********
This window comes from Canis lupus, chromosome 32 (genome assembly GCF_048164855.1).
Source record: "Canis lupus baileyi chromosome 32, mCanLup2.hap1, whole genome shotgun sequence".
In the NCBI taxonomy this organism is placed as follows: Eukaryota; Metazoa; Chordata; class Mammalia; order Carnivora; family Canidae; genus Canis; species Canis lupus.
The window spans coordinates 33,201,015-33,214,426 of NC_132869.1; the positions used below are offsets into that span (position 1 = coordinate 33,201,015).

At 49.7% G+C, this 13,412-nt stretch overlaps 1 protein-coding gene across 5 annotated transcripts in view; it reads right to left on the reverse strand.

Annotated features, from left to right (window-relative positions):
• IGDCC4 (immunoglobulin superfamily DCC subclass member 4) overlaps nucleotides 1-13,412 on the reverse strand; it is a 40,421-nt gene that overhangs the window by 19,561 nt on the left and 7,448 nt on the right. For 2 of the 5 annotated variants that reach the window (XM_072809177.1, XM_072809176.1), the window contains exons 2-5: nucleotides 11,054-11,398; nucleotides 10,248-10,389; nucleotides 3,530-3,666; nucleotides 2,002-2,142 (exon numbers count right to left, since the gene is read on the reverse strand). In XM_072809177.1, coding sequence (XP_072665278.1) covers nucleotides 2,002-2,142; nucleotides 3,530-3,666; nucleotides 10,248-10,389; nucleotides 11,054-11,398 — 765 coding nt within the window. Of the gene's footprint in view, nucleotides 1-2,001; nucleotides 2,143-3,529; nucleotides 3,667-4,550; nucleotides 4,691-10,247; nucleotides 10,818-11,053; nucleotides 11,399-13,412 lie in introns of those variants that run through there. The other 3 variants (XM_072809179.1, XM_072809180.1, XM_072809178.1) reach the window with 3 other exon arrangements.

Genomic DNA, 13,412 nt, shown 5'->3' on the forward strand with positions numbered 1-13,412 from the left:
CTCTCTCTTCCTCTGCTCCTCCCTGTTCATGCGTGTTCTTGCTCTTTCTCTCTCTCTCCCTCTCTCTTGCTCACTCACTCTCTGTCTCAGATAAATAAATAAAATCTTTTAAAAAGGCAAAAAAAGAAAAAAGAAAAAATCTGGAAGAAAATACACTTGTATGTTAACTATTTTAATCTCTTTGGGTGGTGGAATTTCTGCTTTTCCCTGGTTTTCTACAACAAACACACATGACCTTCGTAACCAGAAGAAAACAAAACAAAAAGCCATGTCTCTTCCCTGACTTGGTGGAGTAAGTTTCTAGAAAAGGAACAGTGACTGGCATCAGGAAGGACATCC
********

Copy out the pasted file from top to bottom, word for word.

This window comes from Canis lupus, chromosome 32 (genome assembly GCF_048164855.1).
Source record: "Canis lupus baileyi chromosome 32, mCanLup2.hap1, whole genome shotgun sequence".
In the NCBI taxonomy this organism is placed as follows: Eukaryota; Metazoa; Chordata; class Mammalia; order Carnivora; family Canidae; genus Canis; species Canis lupus.
The window spans coordinates 33,201,015-33,214,426 of NC_132869.1; the positions used below are offsets into that span (position 1 = coordinate 33,201,015).

At 49.7% G+C, this 13,412-nt stretch overlaps 1 protein-coding gene across 5 annotated transcripts in view; it reads right to left on the reverse strand.

Annotated features, from left to right (window-relative positions):
• IGDCC4 (immunoglobulin superfamily DCC subclass member 4) overlaps nucleotides 1-13,412 on the reverse strand; it is a 40,421-nt gene that overhangs the window by 19,561 nt on the left and 7,448 nt on the right. For 2 of the 5 annotated variants that reach the window (XM_072809177.1, XM_072809176.1), the window contains exons 2-5: nucleotides 11,054-11,398; nucleotides 10,248-10,389; nucleotides 3,530-3,666; nucleotides 2,002-2,142 (exon numbers count right to left, since the gene is read on the reverse strand). In XM_072809177.1, coding sequence (XP_072665278.1) covers nucleotides 2,002-2,142; nucleotides 3,530-3,666; nucleotides 10,248-10,389; nucleotides 11,054-11,398 — 765 coding nt within the window. Of the gene's footprint in view, nucleotides 1-2,001; nucleotides 2,143-3,529; nucleotides 3,667-4,550; nucleotides 4,691-10,247; nucleotides 10,818-11,053; nucleotides 11,399-13,412 lie in introns of those variants that run through there. The other 3 variants (XM_072809179.1, XM_072809180.1, XM_072809178.1) reach the window with 3 other exon arrangements.

Genomic DNA, 13,412 nt, shown 5'->3' on the forward strand with positions numbered 1-13,412 from the left:
CTCTCTCTTCCTCTGCTCCTCCCTGTTCATGCGTGTTCTTGCTCTTTCTCTCTCTCTCCCTCTCTCTTGCTCACTCACTCTCTGTCTCAGATAAATAAATAAAATCTTTTAAAAAGGCAAAAAAAGAAAAAAGAAAAAATCTGGAAGAAAATACACTTGTATGTTAACTATTTTAATCTCTTTGGGTGGTGGAATTTCTGCTTTTCCCTGGTTTTCTACAACAAACACACATGACCTTCGTAACCAGAAGAAAACAAAACAAAAAGCCATGTCTCTTCCCTGACTTGGTGGAGTAAGTTTCTAGAAAAGGAACAGTGACTGGCATCAGGAAGGACATCC